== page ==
Navy Born


1h 8m 1936

Film Details

Release Date
Jun 15, 1936
Premiere Information
not available
Production Company
Republic Pictures Corp.
Distribution Company
Republic Pictures Corp.
Country
United States

Technical Specs

Duration
1h 8m
Film Length
6,141ft (8 reels)

Synopsis

When Tex Jones, a navy pilot stationed on an aircraft carrier, learns that he is a father, he shares the news with his best pals and fellow pilots, Red Furness, Steve Bassett and Bill Lyons. Their ship reaches its home port of San Diego thirty days later, but when Tex returns home, he discovers that his wife Mary died the previous night. Tex is overwhelmed with grief, and while he looks at his son, whom he and Red call "the Admiral," Red dissuades Mary's snobbish sister, Bernice Farrington, from taking the baby away. After Bernice leaves, Tex tells Red that he does not want the Farringtons to take his son, and asks him to look after the Admiral while he sees Mary one last time. On his way to the hospital, however, the distraught Tex is run over by a car. Red, who had sneaked the baby into his bachelor quarters in order to avoid Bernice, goes to see Tex. In front of two witnesses, Tex appoints Red as his son's legal guardian, then dies. Red returns to his quarters and sadly relates the news to Steve and Bill, and tells them that his Aunt Minnie will arrive soon to take care of the Admiral. Meanwhile, Bernice, her mother and their attorney, Mr. Strickland, visit Red's commanding officer, Admiral Kingston, and persuade him to take them to Red's quarters. Kingston alerts Red that they are coming, and while Bill rushes out to find Aunt Minnie, Steve and Red try to cover up evidence of the infant's presence. Red stalls Kingston and the others as Steve hands the Admiral out the window to Aunt Minnie. Bernice concedes "round one" in the war for the child to Red, but vows to outmaneuver him somehow. Bernice then asks Red to give her flying lessons, although she already is an accomplished pilot, and one afternoon, Red knocks her out after she takes control of the plane to force him to reveal the baby's whereabouts. Later, at a dance, Bernice asks her friend, Daphne Roth, to pump the womanizing Steve for information. While Daphne is "vamping" Steve, Red sincerely apologizes to Bernice for hitting her. When Red explains to her how important it is for Tex's son to be brought up to be as a Navy man, Bernice regrets her subterfuge, but it is too late, for a drunken Steve has taken Daphne to see the Admiral. The Farringtons recover the child, and an angry Red refuses to listen to Bernice's apologies. A week later, Red is about to ship out when he decides to see the Admiral one last time. He discovers that the boy is in the hospital and rushes there. At the hospital, Red and Bernice are quarreling when they are told that the Admiral has been stolen by gangster Joe Vezie, who mistakenly believes that the child is his. Red takes off in a Navy plane to pursue Vezie as he heads toward the Canadian border, while Bernice alerts Kingston. Although he is forced to declare Red A.W.O.L., Kingston sends Commander Saunders and four other fighter pilots to aid Red and, after Red convinces Vezie that the baby is not his, the child is recovered. Everyone assembles in Kingston's office, and he agrees to not punish Red when Bernice and Red decide to marry and rear the Admiral in the Navy.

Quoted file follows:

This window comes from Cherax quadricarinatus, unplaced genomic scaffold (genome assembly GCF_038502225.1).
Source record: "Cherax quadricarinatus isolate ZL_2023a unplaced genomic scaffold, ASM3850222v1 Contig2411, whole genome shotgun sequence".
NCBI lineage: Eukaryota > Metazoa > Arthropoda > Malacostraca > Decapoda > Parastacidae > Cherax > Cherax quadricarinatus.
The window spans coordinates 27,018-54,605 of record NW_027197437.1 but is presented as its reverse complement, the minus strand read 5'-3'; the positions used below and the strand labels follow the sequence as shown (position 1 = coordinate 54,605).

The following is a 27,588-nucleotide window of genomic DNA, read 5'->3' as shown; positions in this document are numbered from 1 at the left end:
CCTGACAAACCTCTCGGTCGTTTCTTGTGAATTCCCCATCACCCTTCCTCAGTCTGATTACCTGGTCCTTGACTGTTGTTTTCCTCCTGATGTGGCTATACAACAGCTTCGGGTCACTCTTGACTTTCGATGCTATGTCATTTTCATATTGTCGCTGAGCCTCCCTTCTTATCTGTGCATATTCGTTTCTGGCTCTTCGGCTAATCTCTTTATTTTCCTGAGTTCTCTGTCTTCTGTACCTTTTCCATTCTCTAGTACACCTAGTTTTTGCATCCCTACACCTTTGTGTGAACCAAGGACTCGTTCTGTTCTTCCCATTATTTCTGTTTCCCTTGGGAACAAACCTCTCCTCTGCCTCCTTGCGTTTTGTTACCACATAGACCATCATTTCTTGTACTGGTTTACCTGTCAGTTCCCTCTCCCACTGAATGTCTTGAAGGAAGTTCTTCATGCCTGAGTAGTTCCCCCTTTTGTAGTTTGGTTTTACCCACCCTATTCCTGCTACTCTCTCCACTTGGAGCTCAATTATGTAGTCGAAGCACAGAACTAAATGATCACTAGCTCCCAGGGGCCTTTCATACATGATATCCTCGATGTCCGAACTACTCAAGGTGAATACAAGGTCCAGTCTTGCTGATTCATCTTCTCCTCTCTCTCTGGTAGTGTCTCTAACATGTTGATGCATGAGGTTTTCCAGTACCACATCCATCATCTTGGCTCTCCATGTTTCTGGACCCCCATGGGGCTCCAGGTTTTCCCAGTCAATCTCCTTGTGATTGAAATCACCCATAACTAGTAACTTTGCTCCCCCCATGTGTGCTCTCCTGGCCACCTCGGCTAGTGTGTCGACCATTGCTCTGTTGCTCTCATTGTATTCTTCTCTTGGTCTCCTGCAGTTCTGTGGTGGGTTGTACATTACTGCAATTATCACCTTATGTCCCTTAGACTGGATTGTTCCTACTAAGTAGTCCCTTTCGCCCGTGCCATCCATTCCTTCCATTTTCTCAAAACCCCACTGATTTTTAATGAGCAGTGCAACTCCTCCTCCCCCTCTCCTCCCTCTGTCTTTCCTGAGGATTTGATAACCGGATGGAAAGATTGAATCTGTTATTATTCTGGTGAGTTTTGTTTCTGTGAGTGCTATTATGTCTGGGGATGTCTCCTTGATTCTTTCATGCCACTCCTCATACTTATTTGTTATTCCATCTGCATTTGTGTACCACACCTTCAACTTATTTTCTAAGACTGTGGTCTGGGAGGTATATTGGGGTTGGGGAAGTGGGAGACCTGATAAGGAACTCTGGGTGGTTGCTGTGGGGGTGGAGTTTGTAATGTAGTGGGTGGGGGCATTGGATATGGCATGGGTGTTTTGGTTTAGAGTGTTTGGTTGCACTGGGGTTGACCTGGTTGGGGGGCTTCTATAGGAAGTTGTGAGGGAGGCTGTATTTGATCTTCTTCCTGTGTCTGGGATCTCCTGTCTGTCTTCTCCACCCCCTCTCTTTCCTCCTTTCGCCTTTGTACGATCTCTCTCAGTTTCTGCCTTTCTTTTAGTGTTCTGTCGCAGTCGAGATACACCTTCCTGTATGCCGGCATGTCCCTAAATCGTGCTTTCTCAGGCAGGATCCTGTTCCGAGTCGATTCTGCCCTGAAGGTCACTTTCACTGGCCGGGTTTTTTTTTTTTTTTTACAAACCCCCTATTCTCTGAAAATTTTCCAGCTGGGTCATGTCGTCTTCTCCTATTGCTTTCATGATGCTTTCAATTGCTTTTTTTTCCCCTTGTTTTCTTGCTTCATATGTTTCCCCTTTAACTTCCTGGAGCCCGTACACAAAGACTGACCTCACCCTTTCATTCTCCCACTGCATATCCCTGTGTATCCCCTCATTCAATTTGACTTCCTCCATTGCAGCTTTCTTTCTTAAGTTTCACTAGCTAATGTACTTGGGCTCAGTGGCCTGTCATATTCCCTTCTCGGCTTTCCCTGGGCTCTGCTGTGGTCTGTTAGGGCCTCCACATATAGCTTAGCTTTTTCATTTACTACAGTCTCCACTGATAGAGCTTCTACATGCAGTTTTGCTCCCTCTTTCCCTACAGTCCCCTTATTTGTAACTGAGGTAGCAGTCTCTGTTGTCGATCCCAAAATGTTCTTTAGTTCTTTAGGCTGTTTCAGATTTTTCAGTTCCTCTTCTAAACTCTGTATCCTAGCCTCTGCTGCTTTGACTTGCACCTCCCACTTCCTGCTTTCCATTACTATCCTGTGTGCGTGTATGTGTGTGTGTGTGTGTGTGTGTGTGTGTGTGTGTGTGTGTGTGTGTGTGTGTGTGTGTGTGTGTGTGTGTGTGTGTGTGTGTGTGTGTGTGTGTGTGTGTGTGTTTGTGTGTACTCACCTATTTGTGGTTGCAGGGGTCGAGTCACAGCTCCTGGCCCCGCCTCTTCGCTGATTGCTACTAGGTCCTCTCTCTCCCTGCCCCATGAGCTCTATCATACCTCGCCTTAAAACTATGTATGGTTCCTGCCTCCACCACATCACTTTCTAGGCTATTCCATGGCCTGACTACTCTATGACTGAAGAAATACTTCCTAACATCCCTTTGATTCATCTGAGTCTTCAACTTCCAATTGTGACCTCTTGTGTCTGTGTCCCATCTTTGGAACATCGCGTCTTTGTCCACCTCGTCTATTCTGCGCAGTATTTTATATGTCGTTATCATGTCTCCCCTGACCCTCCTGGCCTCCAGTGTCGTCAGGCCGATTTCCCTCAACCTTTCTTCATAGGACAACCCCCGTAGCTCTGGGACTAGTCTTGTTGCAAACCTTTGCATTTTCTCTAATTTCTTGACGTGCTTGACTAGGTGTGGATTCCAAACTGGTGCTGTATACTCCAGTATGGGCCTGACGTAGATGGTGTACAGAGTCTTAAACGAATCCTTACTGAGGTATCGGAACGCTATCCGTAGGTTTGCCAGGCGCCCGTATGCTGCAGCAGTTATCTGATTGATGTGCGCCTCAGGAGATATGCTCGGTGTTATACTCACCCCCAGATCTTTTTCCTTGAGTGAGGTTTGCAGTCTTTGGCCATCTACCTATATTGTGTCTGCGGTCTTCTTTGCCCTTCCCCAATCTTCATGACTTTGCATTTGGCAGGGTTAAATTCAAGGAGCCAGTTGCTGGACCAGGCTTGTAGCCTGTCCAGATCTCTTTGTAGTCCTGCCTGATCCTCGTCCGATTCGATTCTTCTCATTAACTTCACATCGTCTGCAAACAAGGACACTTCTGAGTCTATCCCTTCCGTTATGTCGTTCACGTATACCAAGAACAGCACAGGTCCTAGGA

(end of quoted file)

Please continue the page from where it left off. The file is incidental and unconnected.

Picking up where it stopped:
Film Details

Release Date
Jun 15, 1936
Premiere Information
not available
Production Company
Republic Pictures Corp.
Distribution Company
Republic Pictures Corp.
Country
United States

Technical Specs

Duration
1h 8m
Film Length
6,141ft (8 reels)

Quotes

Trivia

Notes

Although a December 19, 1935 Hollywood Reporter news item states that Mildred Cram's story had been published in Hearst's International-Cosmopolitan, and the Screen Achievements Bulletin states that the film is based on her short story entitled "Navy Born," the film's onscreen credits and contemporary reviews state that it is an "original story," and no confirmation of its publication has been located. The Hollywood Reporter news item also notes that Samuel Goldwyn released the title "Navy Born" to Republic. Cram had written another original story with the same name for Goldwyn, which he intended to produce under a different title as a starring vehicle for Miriam Hopkins. That film was never made, however. According to other Hollywood Reporter news items, Richard Flournoy was set to adapt Cram's story and M. H. Hoffman was engaged to supervise the production. Flournoy's contribution to the completed film has not been confirmed. This film marked the directorial debut of Nate Watt.